Archive for May, 2012

Showcase 1: Check-in

The garden reflecting the owner.

It’s been a while since I’ve been to see Showcase 1, so I popped over to check in. The plants got the earliest start of all of the gardens I’m playing in, so there were lots of seedlings sprouting. She had also put in some warm-weather crops. They went in a little earlier than I had suggested, but we hadn’t had any frosts, so they were doing ok, just growing slowly at the moment.

The labels are so cute.

Aside from all the seedlings and transplants happily growing away, and the irises that were tickled pink about their move to the front yard, the best part about the garden was that the owner, well, owned it. A garden is a garden is a garden until it gets those touches that make it yours. In this case, it was a prettily paved path and plant labels that her daughter helped her color in. When I started talking to people about letting me play in their gardens, I kept hearing “Plant whatever you want.” The thing is, I don’t want to have lots of my gardens dotted around town. I want to help people grow their gardens. Of course I will offer opinions about some things, but in the end, the garden should reflect the owner more than the advice-giver.

It’s amazing what a little elbow room and manure can do.

Community Garden Beds

Bed A getting ready for manure.

I have two beds in the Ranch Community Garden. In a burst of inspiration, I dubbed them A and B. As a single person, I probably don’t need two beds, but it should give me enough vegetables to preserve some and eat a lot. Any extras I’ll just send along with the food that is grown for the food bank. I threw my name in the hat for a second bed if there were unclaimed plots. By cultivating it instead of leaving it fallow, I will be improving it for the next person that wants to use it.

Bed A with manure, pansies, and marigolds.

It’s funny what you hold onto from childhood. Being the child of two science-oriented people, I looked at my two beds and immediately determined that this required an experiment. Bed A will be the “improved” bed, while bed B will be “unimproved.” It isn’t a pure experiment, as the local soil has already been improved with mulch over the winter and the transplants are adding a bit of potting soil. However, bed A is also getting cow manure and some worm casings. The tomatoes are both going in bed A, because tomatoes like rich soil, and I really want them to be successful. There’s nothing quite like garden tomatoes. The greenbeans are also going in bed A, because I have one trellis and that’s where it’s located. Bed B got the chamomile plants and will be more onion/garlic heavy because tomatoes and onions don’t get along too well. Nor do beans and garlic. I planted some garlic chives and three garlic cloves in bed B. The cloves are definitely an experiment. The ones that Heirloom Gardens planted back in March or April seem to be doing fine, so we’ll see if you can plant them as late as mid-May and still get any growth out of them.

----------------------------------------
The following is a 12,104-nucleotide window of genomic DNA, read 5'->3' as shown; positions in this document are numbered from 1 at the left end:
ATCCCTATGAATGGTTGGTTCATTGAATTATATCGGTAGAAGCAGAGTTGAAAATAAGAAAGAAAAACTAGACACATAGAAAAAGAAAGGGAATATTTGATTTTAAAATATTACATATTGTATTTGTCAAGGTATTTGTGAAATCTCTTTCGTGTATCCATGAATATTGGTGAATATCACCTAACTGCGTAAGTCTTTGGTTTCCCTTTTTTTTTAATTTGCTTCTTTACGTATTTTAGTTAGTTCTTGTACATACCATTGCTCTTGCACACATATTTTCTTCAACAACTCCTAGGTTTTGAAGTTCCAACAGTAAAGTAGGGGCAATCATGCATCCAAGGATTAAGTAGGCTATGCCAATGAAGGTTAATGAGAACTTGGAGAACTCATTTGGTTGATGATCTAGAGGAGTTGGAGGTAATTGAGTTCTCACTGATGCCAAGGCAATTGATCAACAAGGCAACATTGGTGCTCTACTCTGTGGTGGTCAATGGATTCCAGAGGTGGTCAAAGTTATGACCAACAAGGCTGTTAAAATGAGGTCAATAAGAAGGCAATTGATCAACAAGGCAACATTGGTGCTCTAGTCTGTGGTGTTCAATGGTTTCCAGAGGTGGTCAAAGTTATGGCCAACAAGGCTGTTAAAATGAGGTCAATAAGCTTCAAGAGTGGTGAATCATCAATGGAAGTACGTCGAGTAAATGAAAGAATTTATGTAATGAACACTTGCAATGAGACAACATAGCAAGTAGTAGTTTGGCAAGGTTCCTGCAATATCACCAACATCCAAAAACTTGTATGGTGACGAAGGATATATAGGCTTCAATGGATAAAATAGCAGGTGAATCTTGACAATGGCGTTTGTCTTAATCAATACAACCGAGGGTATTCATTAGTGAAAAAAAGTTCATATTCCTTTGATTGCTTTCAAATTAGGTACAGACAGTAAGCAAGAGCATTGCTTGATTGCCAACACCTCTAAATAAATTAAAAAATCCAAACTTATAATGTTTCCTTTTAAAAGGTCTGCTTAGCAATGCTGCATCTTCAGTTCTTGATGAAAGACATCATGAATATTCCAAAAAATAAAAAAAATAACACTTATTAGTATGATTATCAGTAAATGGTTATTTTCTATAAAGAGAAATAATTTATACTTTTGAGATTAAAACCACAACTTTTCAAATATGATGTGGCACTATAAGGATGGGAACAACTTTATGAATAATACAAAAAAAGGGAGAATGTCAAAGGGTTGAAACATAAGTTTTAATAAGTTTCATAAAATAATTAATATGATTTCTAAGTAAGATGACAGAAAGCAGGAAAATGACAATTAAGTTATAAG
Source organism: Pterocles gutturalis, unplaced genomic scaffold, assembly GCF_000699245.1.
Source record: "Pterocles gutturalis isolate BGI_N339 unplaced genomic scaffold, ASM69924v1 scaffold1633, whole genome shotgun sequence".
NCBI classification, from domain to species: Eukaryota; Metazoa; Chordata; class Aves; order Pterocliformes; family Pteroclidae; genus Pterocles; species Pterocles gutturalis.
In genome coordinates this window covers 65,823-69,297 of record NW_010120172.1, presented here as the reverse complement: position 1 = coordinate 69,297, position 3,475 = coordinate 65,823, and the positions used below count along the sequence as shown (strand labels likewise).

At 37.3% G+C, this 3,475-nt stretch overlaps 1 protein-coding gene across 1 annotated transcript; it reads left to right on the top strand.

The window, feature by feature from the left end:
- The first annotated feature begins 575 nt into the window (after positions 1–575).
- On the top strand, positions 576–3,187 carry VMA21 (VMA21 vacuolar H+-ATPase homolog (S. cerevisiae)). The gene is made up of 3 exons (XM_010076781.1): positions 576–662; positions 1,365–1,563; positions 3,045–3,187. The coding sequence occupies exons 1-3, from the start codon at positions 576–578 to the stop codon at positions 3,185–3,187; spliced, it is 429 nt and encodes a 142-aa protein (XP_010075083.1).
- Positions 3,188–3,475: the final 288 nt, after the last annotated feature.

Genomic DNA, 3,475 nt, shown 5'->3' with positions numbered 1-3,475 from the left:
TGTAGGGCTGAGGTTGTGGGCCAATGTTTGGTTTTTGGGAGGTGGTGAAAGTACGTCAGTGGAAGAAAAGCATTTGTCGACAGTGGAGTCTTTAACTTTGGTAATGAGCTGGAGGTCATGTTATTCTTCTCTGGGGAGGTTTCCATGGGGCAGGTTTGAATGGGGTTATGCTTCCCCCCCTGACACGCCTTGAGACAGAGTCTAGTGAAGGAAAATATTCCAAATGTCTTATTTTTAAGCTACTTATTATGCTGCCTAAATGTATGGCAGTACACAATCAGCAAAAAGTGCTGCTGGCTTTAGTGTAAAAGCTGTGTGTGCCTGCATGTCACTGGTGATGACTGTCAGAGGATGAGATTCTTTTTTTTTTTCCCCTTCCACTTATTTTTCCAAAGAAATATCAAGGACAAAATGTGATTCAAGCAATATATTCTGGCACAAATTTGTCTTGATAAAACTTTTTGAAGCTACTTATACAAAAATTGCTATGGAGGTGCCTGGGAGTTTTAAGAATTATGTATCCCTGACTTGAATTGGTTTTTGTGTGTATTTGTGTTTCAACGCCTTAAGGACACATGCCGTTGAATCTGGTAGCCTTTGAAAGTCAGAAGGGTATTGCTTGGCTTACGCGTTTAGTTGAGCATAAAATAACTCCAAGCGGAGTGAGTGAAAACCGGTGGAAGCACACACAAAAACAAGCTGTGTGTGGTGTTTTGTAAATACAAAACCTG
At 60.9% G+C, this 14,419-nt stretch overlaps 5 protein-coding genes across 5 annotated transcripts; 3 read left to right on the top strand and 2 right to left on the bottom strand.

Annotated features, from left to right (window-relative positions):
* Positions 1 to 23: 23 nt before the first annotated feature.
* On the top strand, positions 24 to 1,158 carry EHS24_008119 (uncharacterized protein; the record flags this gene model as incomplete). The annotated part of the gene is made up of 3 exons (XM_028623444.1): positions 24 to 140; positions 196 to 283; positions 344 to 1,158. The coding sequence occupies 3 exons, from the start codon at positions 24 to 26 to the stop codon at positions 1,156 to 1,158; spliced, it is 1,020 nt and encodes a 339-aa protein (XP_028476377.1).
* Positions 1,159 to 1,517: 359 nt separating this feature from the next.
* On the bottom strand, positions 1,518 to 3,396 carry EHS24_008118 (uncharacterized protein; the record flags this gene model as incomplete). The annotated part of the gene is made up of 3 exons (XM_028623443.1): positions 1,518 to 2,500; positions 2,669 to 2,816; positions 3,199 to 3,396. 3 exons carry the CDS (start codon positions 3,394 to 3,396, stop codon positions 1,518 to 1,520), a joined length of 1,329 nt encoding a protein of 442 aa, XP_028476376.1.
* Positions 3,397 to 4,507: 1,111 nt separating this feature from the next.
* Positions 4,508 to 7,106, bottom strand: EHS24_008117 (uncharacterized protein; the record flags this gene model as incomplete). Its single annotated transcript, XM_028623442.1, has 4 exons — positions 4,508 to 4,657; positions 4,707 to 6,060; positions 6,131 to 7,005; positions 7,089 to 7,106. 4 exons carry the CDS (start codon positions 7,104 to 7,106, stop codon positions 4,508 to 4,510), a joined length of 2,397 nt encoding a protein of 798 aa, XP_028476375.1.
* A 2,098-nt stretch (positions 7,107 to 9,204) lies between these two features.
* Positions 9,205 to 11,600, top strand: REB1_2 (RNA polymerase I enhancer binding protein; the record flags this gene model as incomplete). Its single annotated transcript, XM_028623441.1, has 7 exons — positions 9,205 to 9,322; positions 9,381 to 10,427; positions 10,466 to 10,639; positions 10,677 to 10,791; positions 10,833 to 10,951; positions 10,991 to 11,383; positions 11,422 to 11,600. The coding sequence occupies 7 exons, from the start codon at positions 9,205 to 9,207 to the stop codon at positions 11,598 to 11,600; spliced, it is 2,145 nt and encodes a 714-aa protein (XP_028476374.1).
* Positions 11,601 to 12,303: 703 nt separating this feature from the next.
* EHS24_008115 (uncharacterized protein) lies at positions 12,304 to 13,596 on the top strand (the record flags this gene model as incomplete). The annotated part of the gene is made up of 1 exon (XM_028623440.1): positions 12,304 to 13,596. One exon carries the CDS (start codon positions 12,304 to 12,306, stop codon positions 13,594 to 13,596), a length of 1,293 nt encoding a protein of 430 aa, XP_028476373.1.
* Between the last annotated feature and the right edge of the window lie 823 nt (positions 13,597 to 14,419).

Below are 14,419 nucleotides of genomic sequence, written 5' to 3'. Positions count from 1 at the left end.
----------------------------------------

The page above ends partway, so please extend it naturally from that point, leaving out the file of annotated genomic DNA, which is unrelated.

Bed B with pansies.

What is identical between the two beds is one square each of carrots, onions, lettuce, beets, and turnips. There are also two squares of kale and half a square of radishes. I used the same variety in each bed, and they are planted with the same orientation. I am very curious to see if there is any difference between them. I am using the Square-Foot method and staggering the plantings so that I can stagger the harvests. Other than the leeks, which need to go in bed B shortly, most of the additional squares will be identical between the beds to provide additional data.

Bed A, first planting.

I am also growing marigolds and pansies. Both are potentially edible, make sure your marigold is the real thing, Calendula officinalis, but I am growing them for other reasons. Fruit, in this case, my tomatoes, are the result of fertilized flowers. With the exception of wind-pollinated species, you will need pollinators to make sure the flowers are fertilized. Having additional flowers in the garden means that pollinators will already be seeing my plots as feeding grounds when the tomatoes blossom, increasing my odds of setting fruit. The marigolds are also to help protect my tomatoes from nematodes or roundworms. There are some beneficial varieties of nematodes, but most of them are not too friendly. The more years I can grow marigolds, the fewer nematodes I will be concerned about.

Bed B, first planting.

My last note is a cautionary one. If you are a slightly neglectful gardener, which is something I swear I know nothing about, don’t forget to water your plants the days after you transplant them as well as the day of. The marigolds took the day of neglect pretty well. The pansies, however, were far more dramatic in their opinion. They are, fortunately, thinking about forgiving me for it and growing anyway.

Showcase 2: The Vegetable Patch

So far, two beds and compost.

It took me a while to get to it, but I finally got the second bed dug for Showcase 2. It took about two and a half hours to double-dig the 4×8′ plot. It’s a little bigger than the potato plot, but with the rain we’ve been having recently, the ground was also a little softer. I ran into a few different things with this plot than I did with the potato bed. The potatoes, by the way, are doing great. Every one of them has at least broken through the ground, and some of them are getting pretty big. I do need to track down some straw, though, to mulch them.

If there’s only one rock, make it count.